Microsoft takes another shot at an AI chatbot with Zo

Microsoft has fielded a preview of another AI chatbot, Zo.ai, but so far is limiting the topics it is able to address.

Microsoft is providing early access to users on Kik to its newest AI chatbot called Zo.ai.

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Zo is a successor to Microsoft's ill-fated Tay.ai chatbot, which the company revoked shortly after its launch earlier this year after users got it to spew racist, hate-filled comments. MSPowerUser.com blogged about Zo being available in preview on December 4.

Kik users who are downloading the Zo preview note that Microsoft's latest chatbot is currently locked down tightly, presumably to prevent another Tay-like rampage. Among the topics Zo is unwilling to discuss is politics, for example.

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I asked Microsoft when the company plans to expand access to Zo.ai to Skype and/or other networks, but haven't heard back yet.

Update (December 6): Microsoft isn't commenting on its expansion strategy for Zo. But a company spokesperson sent me this statement:

"We're excited about the possibilities in this space. Through our continued learning, we are experimenting with a new chatbot we've named 'Zo.' With Zo, we're focused on advancing conversational capabilities within our AI platform."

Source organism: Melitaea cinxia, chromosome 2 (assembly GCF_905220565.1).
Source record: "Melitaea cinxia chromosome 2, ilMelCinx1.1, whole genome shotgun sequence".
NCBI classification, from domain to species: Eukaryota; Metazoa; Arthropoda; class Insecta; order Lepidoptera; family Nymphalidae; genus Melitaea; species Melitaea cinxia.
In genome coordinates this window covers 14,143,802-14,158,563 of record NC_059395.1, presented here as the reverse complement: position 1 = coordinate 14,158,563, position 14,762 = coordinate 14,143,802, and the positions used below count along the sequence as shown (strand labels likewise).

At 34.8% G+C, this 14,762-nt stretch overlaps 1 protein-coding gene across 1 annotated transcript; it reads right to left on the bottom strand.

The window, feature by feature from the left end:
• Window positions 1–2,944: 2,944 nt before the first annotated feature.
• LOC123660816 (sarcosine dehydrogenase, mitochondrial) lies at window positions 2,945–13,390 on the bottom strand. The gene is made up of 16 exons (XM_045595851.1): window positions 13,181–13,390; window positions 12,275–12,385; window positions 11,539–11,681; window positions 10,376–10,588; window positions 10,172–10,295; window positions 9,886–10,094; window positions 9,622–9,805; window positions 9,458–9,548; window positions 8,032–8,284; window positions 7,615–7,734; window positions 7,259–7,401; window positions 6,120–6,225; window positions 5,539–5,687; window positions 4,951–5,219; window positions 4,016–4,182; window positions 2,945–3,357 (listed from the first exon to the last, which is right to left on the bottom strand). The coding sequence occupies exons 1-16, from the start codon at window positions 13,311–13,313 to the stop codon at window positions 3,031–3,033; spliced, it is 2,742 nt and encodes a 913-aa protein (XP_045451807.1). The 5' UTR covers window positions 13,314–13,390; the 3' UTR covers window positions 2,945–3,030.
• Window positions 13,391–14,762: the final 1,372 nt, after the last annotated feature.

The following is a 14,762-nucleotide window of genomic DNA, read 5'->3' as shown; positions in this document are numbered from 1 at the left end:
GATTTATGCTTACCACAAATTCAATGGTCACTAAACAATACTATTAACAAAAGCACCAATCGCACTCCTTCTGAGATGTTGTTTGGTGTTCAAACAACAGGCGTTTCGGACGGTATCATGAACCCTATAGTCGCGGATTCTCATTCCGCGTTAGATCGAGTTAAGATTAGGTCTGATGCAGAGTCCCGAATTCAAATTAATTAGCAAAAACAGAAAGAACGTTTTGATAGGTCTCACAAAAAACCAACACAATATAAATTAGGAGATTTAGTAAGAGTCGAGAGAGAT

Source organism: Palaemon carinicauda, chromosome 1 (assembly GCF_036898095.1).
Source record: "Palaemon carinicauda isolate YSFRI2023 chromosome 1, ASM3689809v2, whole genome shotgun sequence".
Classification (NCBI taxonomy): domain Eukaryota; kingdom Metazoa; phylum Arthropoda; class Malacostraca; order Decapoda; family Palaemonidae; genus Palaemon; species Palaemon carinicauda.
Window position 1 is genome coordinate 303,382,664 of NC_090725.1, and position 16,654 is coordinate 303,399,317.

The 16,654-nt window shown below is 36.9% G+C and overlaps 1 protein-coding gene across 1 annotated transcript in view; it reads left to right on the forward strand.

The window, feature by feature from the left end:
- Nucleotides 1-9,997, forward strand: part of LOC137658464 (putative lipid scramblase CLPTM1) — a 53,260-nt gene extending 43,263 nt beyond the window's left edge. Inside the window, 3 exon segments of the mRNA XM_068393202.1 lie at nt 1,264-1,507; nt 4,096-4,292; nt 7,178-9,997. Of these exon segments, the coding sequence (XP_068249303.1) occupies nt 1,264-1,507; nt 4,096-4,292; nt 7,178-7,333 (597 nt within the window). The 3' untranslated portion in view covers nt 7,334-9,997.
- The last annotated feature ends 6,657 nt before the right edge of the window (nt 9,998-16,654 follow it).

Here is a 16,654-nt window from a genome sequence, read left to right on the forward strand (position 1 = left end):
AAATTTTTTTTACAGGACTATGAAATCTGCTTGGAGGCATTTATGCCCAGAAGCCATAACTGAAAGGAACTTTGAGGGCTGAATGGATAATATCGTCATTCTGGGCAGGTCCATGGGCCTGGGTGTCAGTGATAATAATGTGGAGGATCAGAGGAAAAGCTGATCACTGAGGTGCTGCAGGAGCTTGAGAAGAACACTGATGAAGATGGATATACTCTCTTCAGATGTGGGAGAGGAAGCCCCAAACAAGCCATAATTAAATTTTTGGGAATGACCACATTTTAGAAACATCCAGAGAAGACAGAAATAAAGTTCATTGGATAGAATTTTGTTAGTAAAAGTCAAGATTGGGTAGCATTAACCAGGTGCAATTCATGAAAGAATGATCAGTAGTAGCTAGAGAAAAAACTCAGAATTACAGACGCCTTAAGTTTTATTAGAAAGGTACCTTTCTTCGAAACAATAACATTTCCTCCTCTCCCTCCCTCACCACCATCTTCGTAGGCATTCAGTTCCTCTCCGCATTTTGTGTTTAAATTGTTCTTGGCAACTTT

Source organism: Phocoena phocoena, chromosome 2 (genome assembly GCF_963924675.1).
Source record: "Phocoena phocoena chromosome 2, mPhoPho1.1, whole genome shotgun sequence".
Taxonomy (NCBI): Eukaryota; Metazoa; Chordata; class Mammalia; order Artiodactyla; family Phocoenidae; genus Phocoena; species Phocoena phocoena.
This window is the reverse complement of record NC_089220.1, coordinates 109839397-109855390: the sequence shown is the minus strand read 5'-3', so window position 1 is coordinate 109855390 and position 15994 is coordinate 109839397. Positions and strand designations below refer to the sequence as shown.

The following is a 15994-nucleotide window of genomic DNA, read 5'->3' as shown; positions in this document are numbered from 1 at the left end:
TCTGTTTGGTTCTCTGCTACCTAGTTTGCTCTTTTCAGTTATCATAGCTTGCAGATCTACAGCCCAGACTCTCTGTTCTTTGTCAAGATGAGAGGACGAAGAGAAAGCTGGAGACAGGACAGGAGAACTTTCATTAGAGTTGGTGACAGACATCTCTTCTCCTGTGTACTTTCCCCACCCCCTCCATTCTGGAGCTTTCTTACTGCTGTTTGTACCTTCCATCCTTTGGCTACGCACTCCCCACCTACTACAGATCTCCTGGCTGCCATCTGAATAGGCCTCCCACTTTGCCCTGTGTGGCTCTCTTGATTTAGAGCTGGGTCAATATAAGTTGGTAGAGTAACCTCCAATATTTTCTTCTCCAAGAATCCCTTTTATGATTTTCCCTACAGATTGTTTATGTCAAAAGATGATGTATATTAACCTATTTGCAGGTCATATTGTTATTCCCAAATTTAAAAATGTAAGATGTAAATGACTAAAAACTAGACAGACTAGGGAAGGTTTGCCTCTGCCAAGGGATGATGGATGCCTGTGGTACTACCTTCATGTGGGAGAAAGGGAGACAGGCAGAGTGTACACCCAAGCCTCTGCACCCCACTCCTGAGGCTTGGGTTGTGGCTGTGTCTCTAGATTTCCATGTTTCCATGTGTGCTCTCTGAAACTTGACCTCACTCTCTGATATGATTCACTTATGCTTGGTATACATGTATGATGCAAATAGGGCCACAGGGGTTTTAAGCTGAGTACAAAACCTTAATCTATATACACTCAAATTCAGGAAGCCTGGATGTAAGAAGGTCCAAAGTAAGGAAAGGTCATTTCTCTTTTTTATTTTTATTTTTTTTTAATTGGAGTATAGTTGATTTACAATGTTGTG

Tay.ai, created together by the Microsoft Research and Bing teams, was aimed at 18- to 24-year-olds. The Bing team developed an earlier conversational bot, Xiaoice, for the Chinese market, which officials referred to as "Cortana's little sister." Before Microsoft took Tay offline, it was available on Twitter, Snapchat, Kik, and GroupMe.

In September, Microsoft officials announced the creation of a combined AI-Research group under executive vice president Harry Shum. I'm assuming it's this group creating and fielding new Microsoft chatbots like Zo and possibly that rumored Bing Assistant bot that may be in the works.

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